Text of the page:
Harmony Hill Presbyterian Church Forty Years On S. & B. Wallace


We wish to acknowledge the help of the following: Mr. D. W. Alexander for advice and reading the script and proofs. Rev. W.H. Gray, Mr. A. MacLurg, and Rev. C.J.C. McMullen for their contributions.

Summit Printing for valued assistance.






by the

Rev. David Knox, B. A., B. D.



Forty years is not a long time in the history of any church, but the first forty years of Harmony Hill congregation provide us with an encouraging and exciting story. From the earliest days in February 1954 (when, by the way, I was only a toddler) until 1994 when I now have the privilege of being minister of the congregation, the story is one of growth from infancy to maturity.
This short history will be of particular interest to those members who remember those first years worshipping together in the Lambeg Hall. It will also make fascinating reading for the many families who have joined Harmony Hill in the years since.
Today over 500 families worship and relax in one of the finest suite of buildings in the Presbyterian Church in Ireland. Most days of the week groups of people are enjoying the facilities, morning, afternoon and evening. Forty years on we must all be grateful to God for the people who had the vision, the enthusiasm and the energy to establish a new Cause for Christ at Lambeg, and to all who combine to serve Him in so many ways to this present day.
It is my hope that many copies of "Forty Years On" will be sold and distributed far and wide in 1994. Our very best thanks to Stanley and Beth Wallace for undertaking this worthwhile project and to all who helped make its production possible.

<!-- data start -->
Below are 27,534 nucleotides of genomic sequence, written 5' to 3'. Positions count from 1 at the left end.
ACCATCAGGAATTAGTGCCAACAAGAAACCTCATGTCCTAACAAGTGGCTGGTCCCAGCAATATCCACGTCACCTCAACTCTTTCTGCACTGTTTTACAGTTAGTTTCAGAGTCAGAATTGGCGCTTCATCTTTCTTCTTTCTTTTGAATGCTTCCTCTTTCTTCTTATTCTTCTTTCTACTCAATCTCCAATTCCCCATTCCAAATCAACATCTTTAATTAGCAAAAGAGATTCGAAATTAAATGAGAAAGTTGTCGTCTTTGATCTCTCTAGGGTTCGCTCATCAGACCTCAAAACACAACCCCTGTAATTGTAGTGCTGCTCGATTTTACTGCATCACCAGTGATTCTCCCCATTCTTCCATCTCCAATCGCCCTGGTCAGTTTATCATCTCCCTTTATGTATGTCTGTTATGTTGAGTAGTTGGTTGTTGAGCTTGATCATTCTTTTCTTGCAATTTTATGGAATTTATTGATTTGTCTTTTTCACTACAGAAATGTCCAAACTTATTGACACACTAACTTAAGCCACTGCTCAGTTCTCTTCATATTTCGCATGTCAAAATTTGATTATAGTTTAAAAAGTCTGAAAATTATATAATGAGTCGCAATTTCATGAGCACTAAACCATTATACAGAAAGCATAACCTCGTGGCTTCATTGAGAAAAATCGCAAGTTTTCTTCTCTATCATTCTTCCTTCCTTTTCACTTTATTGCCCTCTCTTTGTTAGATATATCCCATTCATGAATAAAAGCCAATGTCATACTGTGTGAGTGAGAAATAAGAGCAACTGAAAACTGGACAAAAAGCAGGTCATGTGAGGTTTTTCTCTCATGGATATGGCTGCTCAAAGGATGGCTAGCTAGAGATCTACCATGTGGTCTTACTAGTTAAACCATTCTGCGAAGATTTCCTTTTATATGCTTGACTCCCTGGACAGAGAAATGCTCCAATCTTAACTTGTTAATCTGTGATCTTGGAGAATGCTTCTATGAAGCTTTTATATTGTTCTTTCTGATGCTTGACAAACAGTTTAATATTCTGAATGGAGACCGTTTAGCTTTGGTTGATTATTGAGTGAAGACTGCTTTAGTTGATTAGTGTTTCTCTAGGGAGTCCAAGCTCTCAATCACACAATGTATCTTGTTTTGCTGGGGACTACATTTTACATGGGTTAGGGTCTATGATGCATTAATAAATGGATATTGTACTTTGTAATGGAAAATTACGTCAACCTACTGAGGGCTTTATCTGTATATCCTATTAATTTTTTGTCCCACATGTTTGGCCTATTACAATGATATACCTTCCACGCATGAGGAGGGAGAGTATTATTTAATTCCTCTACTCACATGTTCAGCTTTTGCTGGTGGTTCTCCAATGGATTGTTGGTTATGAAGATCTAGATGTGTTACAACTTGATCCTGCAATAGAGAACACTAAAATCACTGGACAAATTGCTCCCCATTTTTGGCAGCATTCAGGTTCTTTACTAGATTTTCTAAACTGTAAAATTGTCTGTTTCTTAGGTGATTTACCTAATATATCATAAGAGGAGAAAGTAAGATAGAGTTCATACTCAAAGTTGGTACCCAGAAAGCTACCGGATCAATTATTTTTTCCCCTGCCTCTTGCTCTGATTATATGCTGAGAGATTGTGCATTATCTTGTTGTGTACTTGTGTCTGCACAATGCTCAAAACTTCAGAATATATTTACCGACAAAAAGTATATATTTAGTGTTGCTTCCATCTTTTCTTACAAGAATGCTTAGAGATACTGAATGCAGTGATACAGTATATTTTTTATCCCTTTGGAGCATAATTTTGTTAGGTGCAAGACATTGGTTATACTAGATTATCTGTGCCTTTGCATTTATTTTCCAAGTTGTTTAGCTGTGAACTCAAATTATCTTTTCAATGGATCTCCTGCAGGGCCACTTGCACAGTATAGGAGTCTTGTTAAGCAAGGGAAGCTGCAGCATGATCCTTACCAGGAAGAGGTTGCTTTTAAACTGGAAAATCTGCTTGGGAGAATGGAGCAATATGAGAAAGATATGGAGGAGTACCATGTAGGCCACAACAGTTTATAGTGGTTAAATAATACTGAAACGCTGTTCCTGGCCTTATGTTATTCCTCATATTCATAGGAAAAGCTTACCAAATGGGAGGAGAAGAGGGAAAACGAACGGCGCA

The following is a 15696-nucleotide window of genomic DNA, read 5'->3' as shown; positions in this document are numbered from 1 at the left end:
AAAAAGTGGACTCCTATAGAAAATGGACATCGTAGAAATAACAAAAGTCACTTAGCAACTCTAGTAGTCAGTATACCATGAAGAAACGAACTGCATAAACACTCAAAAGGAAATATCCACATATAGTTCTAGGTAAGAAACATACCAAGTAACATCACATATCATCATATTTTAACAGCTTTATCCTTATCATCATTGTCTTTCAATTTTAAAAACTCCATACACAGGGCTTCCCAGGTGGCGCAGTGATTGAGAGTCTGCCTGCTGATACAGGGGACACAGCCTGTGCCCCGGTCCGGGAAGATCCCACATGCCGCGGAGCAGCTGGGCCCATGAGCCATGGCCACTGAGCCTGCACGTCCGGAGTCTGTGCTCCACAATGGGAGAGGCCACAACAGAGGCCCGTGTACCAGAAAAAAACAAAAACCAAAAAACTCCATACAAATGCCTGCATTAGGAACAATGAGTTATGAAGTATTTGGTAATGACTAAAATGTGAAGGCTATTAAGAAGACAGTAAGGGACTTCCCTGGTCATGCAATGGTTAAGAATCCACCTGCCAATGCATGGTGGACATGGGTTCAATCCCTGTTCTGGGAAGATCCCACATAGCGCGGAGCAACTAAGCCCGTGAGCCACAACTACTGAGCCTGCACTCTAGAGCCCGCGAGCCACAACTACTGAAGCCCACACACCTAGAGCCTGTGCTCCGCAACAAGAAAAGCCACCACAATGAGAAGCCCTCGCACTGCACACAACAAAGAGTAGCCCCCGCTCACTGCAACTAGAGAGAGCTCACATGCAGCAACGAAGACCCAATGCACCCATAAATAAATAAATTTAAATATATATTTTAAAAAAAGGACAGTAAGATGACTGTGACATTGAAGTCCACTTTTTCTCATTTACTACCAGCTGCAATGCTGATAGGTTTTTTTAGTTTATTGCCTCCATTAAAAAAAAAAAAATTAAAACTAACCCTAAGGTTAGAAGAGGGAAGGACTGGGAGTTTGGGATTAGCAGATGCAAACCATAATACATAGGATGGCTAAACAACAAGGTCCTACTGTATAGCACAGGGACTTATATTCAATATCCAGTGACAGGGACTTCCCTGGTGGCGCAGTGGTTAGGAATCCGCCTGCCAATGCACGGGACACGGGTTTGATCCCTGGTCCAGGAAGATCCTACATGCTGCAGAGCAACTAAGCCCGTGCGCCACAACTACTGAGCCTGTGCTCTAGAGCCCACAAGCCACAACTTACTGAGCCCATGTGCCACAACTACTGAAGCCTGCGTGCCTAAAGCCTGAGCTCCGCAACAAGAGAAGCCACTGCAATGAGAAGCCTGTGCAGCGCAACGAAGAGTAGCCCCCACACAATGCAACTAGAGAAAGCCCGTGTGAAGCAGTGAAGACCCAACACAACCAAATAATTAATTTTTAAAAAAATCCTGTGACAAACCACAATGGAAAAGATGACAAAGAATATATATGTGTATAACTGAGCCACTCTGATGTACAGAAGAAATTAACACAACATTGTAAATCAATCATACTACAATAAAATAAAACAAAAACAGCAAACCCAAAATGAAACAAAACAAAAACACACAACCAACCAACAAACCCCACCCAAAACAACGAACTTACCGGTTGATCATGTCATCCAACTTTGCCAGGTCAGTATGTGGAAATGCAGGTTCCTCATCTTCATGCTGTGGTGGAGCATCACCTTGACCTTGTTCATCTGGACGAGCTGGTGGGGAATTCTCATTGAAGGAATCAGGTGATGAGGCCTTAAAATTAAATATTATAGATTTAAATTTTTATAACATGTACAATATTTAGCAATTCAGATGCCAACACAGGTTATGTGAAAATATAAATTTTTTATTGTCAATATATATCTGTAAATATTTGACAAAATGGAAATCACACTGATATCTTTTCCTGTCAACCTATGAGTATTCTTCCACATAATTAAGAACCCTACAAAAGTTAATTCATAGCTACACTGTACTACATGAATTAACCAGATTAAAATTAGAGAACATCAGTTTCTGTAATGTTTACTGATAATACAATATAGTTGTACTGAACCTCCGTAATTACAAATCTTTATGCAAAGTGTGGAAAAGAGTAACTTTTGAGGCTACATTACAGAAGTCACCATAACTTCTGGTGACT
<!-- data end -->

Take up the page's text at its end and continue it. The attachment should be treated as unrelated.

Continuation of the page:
Glory be to God for all He has done and will do.





The History of Harmony Hill Presbyterian Church

This short history traces the life of the Presbyterian Church in Lambeg from the founding of a Sunday School by First Lisburn Presbyterian Church in 1902 to the present day Harmony Hill Church in 1994.

Then in 1929 it was decided by First Lisburn Session to improve and enlarge the facilities in Lambeg and a hall was bought from Mr. William Belshaw for 500. An afternoon Sun day School was held there, Mr. R.S. Fisher being Superintendent for 25 years. Mr. D. Kilpatrick and other members of the Fisher Family of Ballyskeagh were prominent in running this school. This building became the first Meeting House for the congregation which was formed later. The Church Hall consisted of one large room upstairs and two small rooms downstairs and became known as Lambeg Presbyterian Church Hall.